Tuesday, November 27, 2012
MY NEXT BIG THING--THE RAPIST
I met C.L. Phillips, mystery author of FIRST MISTAKE at Bouchercon and she graciously invited me to participate in a blog promotion where authors discuss their Next Big Thing. You can find her post here. And, thanks, Cindy!
But before we get to my next big thing, I’d like to throw a big shout out to Carl Brush, Maegan Beaumont, Jed Ayres and Richard Godwin, all of whom I hope will be participating in the blog chain with their own stuff next week. Meet these extremely talented writers!
Carl Brush is an old friend and colleague. He’s written several historical thrillers, the latest of which is titled THE SECOND VENDETTA and is a novel I recommend highly. His novels are set in and around San Francisco and Carl is a meticulous scholar so you’ll know the environment of his characters is perfectly accurate. More—his novels are all page-turners!
Maegan Beaumont started out as a student of mine when I was teaching at Phoenix College and is now the program director of my ongoing novel-writing class and a few months ago she signed a two-book deal with Midnight Ink Books with an option for a third. She writes thrillers with a female badass protagonist who Jack Reacher wouldn’t want to mess with! You can preorder her first novel in the series, CARVED IN DARKNESS by clicking this link. Just be sure that all the doors and windows are locked before you begin reading it… Just sayin’…
Jed Ayres is a guy who writes some of the most brilliant noir this side of the ocean. He’s also the founder and co-host, along with bestselling novelist, Scott Phillips, of the prestigious “Noir at The Bar” events in St. Louis and has edited two anthologies containing work from the best noir writers in the U.S. And now, he’s published his own long-awaited collection of stories, titled… ready?... A F*CKLOAD OF SHORTS. Don’t let the title mislead you… it’s more down and dirty and nasty than that… Keep it locked up if you have kids…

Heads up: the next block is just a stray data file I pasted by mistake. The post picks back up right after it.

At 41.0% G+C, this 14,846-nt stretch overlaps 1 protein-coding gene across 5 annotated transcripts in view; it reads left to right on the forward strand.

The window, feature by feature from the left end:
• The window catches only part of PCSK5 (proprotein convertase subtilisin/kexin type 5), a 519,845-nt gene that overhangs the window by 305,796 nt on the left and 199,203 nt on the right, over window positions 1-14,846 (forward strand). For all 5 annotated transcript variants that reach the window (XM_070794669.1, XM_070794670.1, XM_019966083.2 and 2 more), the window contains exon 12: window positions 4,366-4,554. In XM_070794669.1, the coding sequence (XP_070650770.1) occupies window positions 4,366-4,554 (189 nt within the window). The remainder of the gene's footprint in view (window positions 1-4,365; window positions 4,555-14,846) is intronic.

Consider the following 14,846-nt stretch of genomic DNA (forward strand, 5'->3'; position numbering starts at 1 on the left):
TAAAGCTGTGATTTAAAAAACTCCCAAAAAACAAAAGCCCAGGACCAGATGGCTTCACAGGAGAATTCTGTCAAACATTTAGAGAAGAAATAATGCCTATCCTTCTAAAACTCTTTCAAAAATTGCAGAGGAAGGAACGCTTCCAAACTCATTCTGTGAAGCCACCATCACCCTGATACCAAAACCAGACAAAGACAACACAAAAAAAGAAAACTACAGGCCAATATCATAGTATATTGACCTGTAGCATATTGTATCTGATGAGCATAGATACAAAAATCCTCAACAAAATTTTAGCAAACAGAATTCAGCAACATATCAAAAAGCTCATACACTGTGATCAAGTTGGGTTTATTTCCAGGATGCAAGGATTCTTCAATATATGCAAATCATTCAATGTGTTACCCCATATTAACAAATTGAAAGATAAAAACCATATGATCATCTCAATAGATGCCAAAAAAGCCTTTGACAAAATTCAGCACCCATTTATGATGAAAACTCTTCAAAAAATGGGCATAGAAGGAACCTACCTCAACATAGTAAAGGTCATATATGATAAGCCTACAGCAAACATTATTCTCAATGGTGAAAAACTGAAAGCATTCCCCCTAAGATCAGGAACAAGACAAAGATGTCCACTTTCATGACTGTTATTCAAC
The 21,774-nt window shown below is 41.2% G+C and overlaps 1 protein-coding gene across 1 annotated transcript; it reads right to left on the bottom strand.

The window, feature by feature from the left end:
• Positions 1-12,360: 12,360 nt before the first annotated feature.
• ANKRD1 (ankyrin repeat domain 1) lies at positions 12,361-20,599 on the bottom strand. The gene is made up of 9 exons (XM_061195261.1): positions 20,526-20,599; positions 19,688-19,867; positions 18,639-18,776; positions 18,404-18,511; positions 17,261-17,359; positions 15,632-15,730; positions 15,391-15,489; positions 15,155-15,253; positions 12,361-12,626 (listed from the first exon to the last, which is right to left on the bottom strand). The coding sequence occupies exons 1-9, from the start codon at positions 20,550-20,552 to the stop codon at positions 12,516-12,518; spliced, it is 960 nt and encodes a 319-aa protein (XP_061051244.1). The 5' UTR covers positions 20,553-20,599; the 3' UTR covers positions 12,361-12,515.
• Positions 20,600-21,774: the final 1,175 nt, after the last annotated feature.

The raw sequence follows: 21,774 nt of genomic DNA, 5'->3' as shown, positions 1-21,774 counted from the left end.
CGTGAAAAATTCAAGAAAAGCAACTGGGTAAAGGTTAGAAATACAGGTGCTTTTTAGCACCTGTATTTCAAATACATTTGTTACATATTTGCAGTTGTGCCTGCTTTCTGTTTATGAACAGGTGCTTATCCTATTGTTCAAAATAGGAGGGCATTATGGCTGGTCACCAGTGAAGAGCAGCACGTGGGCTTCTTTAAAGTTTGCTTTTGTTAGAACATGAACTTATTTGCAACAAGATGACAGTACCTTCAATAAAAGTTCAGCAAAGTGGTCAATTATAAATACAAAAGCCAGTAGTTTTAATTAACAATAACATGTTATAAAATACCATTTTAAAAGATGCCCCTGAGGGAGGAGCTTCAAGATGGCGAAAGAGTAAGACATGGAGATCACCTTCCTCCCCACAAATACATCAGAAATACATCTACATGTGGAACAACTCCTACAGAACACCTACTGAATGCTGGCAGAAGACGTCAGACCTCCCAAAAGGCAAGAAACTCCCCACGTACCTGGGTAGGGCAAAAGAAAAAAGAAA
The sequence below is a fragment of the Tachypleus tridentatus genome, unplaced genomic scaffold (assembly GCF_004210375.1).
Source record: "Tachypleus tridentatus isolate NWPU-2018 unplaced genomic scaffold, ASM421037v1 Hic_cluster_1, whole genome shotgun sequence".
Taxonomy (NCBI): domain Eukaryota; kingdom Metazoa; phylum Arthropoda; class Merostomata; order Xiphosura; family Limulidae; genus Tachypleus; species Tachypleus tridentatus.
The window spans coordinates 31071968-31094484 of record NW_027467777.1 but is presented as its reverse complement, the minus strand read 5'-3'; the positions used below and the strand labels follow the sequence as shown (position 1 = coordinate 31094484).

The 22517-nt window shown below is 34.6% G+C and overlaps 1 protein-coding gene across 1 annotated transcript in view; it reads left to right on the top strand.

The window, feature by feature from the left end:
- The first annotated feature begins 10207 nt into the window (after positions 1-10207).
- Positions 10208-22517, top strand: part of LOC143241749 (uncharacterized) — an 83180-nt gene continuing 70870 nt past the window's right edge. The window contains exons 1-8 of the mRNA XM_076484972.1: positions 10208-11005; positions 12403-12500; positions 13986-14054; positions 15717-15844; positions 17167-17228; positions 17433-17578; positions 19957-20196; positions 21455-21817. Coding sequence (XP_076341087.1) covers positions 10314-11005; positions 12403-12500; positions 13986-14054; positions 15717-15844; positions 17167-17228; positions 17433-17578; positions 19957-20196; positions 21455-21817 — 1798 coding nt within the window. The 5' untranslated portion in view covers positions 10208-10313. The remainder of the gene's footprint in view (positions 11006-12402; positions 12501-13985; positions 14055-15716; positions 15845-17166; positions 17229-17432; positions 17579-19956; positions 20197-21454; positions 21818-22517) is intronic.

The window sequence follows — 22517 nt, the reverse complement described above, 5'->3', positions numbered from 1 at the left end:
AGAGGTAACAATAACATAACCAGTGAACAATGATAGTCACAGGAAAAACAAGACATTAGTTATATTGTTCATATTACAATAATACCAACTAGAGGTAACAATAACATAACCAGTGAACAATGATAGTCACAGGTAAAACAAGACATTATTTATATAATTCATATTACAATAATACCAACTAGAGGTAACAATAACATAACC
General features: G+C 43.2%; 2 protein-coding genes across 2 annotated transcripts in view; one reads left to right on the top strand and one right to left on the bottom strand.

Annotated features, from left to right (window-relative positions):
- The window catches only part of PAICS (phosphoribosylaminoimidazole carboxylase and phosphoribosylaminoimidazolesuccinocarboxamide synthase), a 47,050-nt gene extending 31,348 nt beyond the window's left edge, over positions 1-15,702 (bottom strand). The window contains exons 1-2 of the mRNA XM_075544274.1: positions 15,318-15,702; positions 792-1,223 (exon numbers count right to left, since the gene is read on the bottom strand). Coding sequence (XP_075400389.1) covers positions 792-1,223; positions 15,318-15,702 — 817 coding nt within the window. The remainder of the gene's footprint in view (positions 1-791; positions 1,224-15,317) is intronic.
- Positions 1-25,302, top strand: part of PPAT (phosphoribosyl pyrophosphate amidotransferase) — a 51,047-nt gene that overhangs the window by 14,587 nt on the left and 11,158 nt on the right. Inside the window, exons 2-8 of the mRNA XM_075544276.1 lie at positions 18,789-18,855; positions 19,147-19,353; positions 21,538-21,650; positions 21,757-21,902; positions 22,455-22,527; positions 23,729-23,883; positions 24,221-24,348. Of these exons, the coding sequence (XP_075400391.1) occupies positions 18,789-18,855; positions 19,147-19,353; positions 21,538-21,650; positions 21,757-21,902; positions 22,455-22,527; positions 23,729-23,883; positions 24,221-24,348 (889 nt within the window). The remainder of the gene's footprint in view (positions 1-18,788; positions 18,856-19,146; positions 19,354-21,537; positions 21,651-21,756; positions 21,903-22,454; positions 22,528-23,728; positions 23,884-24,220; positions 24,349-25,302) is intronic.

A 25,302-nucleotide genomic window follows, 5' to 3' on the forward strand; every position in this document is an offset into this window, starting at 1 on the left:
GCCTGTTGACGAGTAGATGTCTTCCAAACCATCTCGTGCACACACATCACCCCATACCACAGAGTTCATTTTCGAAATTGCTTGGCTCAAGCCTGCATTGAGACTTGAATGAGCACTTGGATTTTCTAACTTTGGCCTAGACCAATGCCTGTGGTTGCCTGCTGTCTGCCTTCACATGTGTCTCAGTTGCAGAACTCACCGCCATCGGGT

Richard Godwin is an absolute genius and his dark thrillers are bestsellers in the UK and should be breaking out in the U.S. soon as well. He runs the well-known interview called “A Chin Wag at the Slaughterhouse” which I was privileged to appear in—best interviewer in the business, on a level with the Paris Review class of interviewers. His latest thriller is titled MR GLAMOUR one of my picks for Best Novel of the Year. It’s got a twist at the end that will blow you away. If you’re in the UK, you can find it by clicking this link.
Tune in to their blogs and you should see their own “Next Big Thing” sometime next week, I hope!
And now, mine….
Meet THE RAPIST, a rollicking romp through the world and somewhat twisted mind of protagonist Truman Ferris Pinter who awaits his execution on death row for the crimes of rape and murder. Some serious moments also…Scheduled for release April, 2013 from New Pulp Press.